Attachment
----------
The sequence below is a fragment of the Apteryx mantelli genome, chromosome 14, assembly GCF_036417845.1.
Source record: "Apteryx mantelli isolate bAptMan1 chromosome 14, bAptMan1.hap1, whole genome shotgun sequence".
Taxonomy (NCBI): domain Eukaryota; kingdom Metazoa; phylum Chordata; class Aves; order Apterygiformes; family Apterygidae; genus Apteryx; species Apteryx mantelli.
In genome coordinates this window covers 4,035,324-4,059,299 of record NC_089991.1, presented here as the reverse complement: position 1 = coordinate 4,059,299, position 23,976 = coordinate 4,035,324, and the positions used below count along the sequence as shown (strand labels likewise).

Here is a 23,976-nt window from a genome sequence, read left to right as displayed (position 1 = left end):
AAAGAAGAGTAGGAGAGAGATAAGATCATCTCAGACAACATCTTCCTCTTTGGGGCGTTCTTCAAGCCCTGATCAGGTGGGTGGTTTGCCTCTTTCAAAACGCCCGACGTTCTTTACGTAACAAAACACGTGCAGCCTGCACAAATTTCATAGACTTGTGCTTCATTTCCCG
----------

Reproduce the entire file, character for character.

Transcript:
The sequence below is a fragment of the Apteryx mantelli genome, chromosome 14, assembly GCF_036417845.1.
Source record: "Apteryx mantelli isolate bAptMan1 chromosome 14, bAptMan1.hap1, whole genome shotgun sequence".
Taxonomy (NCBI): domain Eukaryota; kingdom Metazoa; phylum Chordata; class Aves; order Apterygiformes; family Apterygidae; genus Apteryx; species Apteryx mantelli.
In genome coordinates this window covers 4,035,324-4,059,299 of record NC_089991.1, presented here as the reverse complement: position 1 = coordinate 4,059,299, position 23,976 = coordinate 4,035,324, and the positions used below count along the sequence as shown (strand labels likewise).

Here is a 23,976-nt window from a genome sequence, read left to right as displayed (position 1 = left end):
AAAGAAGAGTAGGAGAGAGATAAGATCATCTCAGACAACATCTTCCTCTTTGGGGCGTTCTTCAAGCCCTGATCAGGTGGGTGGTTTGCCTCTTTCAAAACGCCCGACGTTCTTTACGTAACAAAACACGTGCAGCCTGCACAAATTTCATAGACTTGTGCTTCATTTCCCG